Written at a time when both his theatrical business and physical health were in a bad way, Handel’s Faramondo was premiered at the King’s Theatre in January 1738, fared badly and sank rapidly into obscurity where it languished until the late-twentieth century.
Applications are now open for the Bampton Classical Opera Young Singers’ Competition 2017. This biennial competition was first launched in 2013 to celebrate the company’s 20th birthday, and is aimed at identifying the finest emerging young opera singers currently working in the UK.
Each March France's splendid Opéra de Lyon mounts a cycle of operas that speak to a chosen theme. Just now the theme is Mémoires -- mythic productions of famed, now dead, late 20th century stage directors. These directors are Klaus Michael Grüber (1941-2008), Ruth Berghaus (1927-1996), and Heiner Müller (1929-1995).
Handel’s Partenope (1730), written for his first season at the King’s Theatre, is a paradox: an anti-heroic opera seria. It recounts a fictional historic episode with a healthy dose of buffa humour as heroism is held up to ridicule. Musicologist Edward Dent suggested that there was something Shakespearean about Partenope - and with its complex (nonsensical?) inter-relationships, cross-dressing disguises and concluding double-wedding it certainly has a touch of Twelfth Night about it. But, while the ‘plot’ may seem inconsequential or superficial, Handel’s music, as ever, probes the profundities of human nature.
For his farewell production as director of opera at the Royal Opera House, Kasper Holten has chosen Wagner’s only ‘comedy’, Die Meistersinger von Nürnberg: an opera about the very medium in which it is written.
The dramatic strength that Stage Director Michael Scarola drew from his Pagliacci cast was absolutely amazing. He gave us a sizzling rendition of the libretto, pointing out every bit of foreshadowing built into the plot.
A skewering of the preening pretentiousness of the Pre-Raphaelites and Aesthetes of the late-nineteenth century, Gilbert and Sullivan’s 1881 operetta Patience outlives the fashion that fashioned it, and makes mincemeat of mincing dandies and divas, of whatever period, who value style over substance, art over life.
Irish mezzo-soprano Tara Erraught demonstrated a relaxed, easy manner and obvious enjoyment of both the music itself and its communication to the audience during this varied Rosenblatt Series concert at the Wigmore Hall. Erraught and her musical partners for the evening - clarinettist Ulrich Pluta and pianist James Baillieu - were equally adept at capturing both the fresh lyricism of the exchanges between voice and clarinet in the concert arias of the first half of the programme and clinching precise dramatic moods and moments in the operatic arias that followed the interval.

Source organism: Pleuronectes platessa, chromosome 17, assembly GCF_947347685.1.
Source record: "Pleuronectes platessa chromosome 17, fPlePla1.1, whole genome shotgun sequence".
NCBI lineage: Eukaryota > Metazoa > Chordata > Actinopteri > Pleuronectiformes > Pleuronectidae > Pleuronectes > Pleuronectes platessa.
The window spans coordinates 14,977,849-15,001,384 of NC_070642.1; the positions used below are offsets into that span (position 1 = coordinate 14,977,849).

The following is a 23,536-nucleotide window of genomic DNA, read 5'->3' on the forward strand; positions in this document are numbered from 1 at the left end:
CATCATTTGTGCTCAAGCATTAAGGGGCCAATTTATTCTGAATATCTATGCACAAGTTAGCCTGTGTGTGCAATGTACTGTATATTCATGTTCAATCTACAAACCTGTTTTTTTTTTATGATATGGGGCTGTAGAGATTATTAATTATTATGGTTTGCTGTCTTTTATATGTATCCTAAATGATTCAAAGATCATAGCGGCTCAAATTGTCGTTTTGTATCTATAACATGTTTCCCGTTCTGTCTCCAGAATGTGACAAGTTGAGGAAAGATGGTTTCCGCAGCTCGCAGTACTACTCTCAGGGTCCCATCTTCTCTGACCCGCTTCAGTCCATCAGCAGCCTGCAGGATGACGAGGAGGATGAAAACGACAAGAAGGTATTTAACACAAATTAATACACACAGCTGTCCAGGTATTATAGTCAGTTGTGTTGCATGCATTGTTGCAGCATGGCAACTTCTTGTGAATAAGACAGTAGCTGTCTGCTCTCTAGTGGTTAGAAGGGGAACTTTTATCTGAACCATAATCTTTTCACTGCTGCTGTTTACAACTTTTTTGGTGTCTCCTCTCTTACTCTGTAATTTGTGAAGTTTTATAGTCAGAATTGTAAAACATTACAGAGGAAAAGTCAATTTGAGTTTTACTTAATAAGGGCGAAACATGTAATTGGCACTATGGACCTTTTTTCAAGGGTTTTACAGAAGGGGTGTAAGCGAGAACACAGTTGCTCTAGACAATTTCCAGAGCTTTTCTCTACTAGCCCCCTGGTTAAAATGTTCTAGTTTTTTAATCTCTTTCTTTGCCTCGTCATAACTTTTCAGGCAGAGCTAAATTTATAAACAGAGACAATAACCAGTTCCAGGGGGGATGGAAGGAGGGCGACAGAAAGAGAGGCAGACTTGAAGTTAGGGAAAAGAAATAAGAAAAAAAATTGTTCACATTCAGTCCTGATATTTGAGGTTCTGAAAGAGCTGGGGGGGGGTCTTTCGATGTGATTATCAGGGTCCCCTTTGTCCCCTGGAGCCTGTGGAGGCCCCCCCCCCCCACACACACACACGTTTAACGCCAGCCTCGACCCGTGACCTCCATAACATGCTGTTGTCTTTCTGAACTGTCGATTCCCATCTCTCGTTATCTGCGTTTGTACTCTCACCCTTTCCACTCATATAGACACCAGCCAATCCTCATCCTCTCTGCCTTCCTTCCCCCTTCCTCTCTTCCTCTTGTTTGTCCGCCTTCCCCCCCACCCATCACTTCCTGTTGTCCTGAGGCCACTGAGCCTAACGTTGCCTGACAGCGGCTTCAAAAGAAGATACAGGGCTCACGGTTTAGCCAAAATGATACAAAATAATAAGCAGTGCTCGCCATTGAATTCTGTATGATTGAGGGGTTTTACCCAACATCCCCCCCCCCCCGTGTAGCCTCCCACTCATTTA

This Sunday the Metropolitan Opera will feature as part of the BBC Radio 3 documentary, Opera Across the Waves, in which critic and academic Flora Willson explores how opera is engaging new audiences. The 45-minute programme explores the roots of global opera broadcasting and how in particular, New York’s Metropolitan Opera became one of the most iconic and powerful
producers of opera.
During the past few seasons, English Touring Opera has confirmed its triple-value: it takes opera to the parts of the UK that other companies frequently fail to reach; its inventive, often theme-based, programming and willingness to take risks shine a light on unfamiliar repertory which invariably offers unanticipated pleasures; the company provides a platform for young British singers who are easing their way into the ‘industry’, assuming a role that latterly ENO might have been expected to fulfil.
The first production of Ryan Wigglesworth’s first opera, based upon Shakespeare’s The Winter’s Tale, is clearly a major event in English National Opera’s somewhat trimmed-down season. Wigglesworth, who serves also as conductor and librettist, professes to have been obsessed with the play for more than twenty years, and one can see why The Winter’s Tale, with its theatrical ‘set-pieces’ - the oracle scene, the tempest, the miracle of a moving statue - and its grandiose emotions, dominated as the play is by Leontes’ obsessively articulated, over-intellectualized jealousy, would invite operatic adaptation.
Today, Wexford Festival Opera announced the programme and principal casting details for the forthcoming 2017 festival. Now in its 66th year, this internationally renowned festival will run over an extended 18-day period, from Thursday, 19 October to Sunday, 5 November.
A song cycle within a song symphony - Matthias Goerne's intriuging approach to Mahler song, with Marcus Hinterhäuser, at the Wigmore Hall, London. Mahler's entire output can be described as one vast symphony, spanning an arc that stretches from his earliest songs to the sketches for what would have been his tenth symphony. Song was integral to Mahler's compositional process, germinating ideas that could be used even in symphonies which don't employ conventional singing.
Gustav Mahler and fin-de-siècle Vienna will be the focus of the Oxford Lieder Festival (13-28 October 2017), exploring his influences, contemporaries and legacy. Mahler was a dominant musical personality: composer and preeminent conductor, steeped in tradition but a champion of the new. During this Festival, his complete songs with piano will be heard, inviting a fresh look at this ’symphonic’ composer and the enduring place of song in the musical landscape.
On February 21, 2017, San Diego Opera presented Giuseppe Verdi’s last composition, Falstaff, at the Civic Theater. Although this was the second performance in the run and the 21st was a Tuesday, there were no empty seats to be seen. General Director David Bennett assembled a stellar international cast that included baritone Roberto de Candia in the title role and mezzo-soprano Marianne Cornetti singing her first Mistress Quickly.